Rush to limit direct democracy

Letter to the Editor
Akron Beacon Journal
March 22, 2013

Why was Senate Bill 47 fast-tracked through the Ohio legislature? Under the guise of “fairness” and “uniformity,” the bill would reduce the number of days citizens could collect signatures during initiative and referendum campaigns. This reduces direct democracy.

A simple alternative to eliminating the ability of citizens to collect signatures during the period when their initial signatures are being validated, which may take varied amounts of days, is simply to set a uniform number of days at a high end for signatures to be verified. Problem solved.

The larger question is why S.B. 47 proponents believe the current rules regarding petitions require such immediate and urgent attention.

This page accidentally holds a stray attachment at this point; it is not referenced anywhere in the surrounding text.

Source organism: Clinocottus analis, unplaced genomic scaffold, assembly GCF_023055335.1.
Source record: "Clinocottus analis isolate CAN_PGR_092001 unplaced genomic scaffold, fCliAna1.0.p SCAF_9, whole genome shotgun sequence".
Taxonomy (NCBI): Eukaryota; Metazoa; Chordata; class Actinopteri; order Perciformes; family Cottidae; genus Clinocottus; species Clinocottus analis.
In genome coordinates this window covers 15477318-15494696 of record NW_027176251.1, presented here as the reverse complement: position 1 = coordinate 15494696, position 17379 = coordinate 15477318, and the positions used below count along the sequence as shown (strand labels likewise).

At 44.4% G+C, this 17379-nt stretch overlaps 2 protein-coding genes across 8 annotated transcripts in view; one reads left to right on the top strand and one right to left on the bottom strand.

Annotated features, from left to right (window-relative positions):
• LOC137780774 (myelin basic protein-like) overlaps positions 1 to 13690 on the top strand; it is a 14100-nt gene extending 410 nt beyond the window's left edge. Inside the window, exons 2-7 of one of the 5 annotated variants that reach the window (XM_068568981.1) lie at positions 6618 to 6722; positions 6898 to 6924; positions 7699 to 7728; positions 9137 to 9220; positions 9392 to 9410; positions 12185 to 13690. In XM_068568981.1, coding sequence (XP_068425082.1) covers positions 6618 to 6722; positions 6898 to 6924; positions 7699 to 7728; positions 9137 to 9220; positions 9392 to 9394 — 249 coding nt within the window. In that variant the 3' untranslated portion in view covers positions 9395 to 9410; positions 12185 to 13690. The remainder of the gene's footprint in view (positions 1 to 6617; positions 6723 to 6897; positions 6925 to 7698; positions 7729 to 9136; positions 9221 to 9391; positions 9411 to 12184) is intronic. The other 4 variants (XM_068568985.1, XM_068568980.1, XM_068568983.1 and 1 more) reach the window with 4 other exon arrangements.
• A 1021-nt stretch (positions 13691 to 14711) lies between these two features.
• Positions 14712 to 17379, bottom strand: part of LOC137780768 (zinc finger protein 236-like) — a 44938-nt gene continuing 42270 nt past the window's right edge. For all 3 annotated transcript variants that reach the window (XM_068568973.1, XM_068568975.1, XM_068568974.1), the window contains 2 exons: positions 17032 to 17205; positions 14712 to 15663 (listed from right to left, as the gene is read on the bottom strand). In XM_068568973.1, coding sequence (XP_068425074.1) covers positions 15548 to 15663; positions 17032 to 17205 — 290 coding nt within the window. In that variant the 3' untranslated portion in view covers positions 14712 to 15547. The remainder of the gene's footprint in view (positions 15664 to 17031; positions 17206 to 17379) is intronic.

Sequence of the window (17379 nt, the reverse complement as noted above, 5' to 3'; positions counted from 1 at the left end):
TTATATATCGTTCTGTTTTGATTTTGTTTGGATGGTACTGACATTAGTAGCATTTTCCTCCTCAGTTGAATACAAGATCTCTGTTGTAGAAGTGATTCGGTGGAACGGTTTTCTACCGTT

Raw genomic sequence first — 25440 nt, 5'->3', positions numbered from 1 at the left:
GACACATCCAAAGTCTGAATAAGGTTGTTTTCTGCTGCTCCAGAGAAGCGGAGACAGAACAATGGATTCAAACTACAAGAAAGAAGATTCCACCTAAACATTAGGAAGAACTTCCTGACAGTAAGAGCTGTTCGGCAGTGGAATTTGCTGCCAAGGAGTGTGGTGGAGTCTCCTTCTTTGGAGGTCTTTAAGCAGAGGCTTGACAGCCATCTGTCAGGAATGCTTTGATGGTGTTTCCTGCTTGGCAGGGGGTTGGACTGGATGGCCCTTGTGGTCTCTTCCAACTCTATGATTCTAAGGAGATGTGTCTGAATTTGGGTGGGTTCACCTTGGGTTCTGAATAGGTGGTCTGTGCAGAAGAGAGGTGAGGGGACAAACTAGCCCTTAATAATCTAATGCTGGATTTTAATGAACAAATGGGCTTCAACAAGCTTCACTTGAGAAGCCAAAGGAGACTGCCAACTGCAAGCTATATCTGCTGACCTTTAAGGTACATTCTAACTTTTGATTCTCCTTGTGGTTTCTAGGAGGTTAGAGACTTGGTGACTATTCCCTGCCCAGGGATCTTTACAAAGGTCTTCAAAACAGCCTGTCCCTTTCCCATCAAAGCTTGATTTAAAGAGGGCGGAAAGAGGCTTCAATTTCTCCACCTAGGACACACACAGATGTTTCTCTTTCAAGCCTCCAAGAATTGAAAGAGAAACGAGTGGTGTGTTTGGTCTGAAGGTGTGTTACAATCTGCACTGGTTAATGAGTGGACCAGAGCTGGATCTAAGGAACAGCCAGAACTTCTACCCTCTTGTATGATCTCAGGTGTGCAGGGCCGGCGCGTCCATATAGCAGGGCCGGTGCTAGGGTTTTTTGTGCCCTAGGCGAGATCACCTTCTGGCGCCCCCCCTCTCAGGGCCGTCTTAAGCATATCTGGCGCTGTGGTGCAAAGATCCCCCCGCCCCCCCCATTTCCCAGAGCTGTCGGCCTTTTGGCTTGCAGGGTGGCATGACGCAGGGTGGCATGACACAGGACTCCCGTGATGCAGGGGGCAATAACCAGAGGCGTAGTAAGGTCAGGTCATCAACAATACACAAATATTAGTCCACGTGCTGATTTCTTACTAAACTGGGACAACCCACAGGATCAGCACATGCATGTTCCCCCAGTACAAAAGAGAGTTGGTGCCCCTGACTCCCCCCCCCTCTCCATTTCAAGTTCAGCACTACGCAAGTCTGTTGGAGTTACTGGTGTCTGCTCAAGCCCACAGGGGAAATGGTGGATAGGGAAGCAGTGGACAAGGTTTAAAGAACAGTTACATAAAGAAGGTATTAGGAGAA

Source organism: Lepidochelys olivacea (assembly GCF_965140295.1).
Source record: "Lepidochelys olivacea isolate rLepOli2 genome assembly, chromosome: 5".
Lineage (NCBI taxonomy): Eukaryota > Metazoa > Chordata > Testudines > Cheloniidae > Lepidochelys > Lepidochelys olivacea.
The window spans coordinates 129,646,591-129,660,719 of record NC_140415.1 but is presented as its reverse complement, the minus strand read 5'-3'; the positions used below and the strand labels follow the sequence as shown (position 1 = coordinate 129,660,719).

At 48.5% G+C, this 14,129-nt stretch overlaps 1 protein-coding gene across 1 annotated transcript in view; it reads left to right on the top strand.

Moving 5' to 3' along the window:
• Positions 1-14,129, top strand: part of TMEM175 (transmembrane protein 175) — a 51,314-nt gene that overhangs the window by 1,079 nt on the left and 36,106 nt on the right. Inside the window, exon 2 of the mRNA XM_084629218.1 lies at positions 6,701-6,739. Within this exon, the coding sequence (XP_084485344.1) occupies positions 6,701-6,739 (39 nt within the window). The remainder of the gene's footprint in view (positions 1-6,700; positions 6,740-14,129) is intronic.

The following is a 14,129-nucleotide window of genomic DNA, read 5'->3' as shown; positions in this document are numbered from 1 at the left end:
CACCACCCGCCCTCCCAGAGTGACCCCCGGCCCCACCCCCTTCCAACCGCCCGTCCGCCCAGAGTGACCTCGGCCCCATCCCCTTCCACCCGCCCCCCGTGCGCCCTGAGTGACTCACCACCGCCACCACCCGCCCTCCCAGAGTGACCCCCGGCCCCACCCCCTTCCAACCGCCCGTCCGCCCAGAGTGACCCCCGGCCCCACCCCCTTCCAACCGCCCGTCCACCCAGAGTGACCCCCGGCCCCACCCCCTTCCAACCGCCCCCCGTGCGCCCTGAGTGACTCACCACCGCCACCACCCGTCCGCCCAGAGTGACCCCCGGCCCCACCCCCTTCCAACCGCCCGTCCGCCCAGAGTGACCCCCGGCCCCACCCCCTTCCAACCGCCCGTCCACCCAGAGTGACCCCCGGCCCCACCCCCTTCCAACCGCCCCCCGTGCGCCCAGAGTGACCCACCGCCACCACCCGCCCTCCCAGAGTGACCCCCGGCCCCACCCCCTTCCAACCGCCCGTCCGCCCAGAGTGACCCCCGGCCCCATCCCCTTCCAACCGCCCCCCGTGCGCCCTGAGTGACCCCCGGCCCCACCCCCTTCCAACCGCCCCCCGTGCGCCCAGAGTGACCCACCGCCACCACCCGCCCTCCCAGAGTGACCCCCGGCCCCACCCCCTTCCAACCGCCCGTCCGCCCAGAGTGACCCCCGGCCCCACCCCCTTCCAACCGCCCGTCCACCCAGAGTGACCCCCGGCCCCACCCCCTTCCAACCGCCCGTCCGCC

Where are their fast-track proposals addressing the enormous and growing unfairness and inequality of access to our public officials by the very wealthy and corporations?
It’s clear that the current political system in Ohio and nation isn’t broken but fixed — rigged to benefit the very wealthy and corporate interests.

Whether massive political campaign contributions by a wealthy few and cash-flush corporations, lobbyists representing these same special interests with unlimited access to policymakers or appointed corporate agents overseeing agencies charged with regulating the very corporations these agents come from, the political system is truly rigged against people without money having their voices heard and their communities helped.

Where is the legislative urgency to address this growing crisis of democracy and, relatively speaking, infinitely greater problem of political fairness and access?
Instead, S.B. 47 seeks to weaken the few remaining democratic avenues citizens possess.

Greg Coleridge

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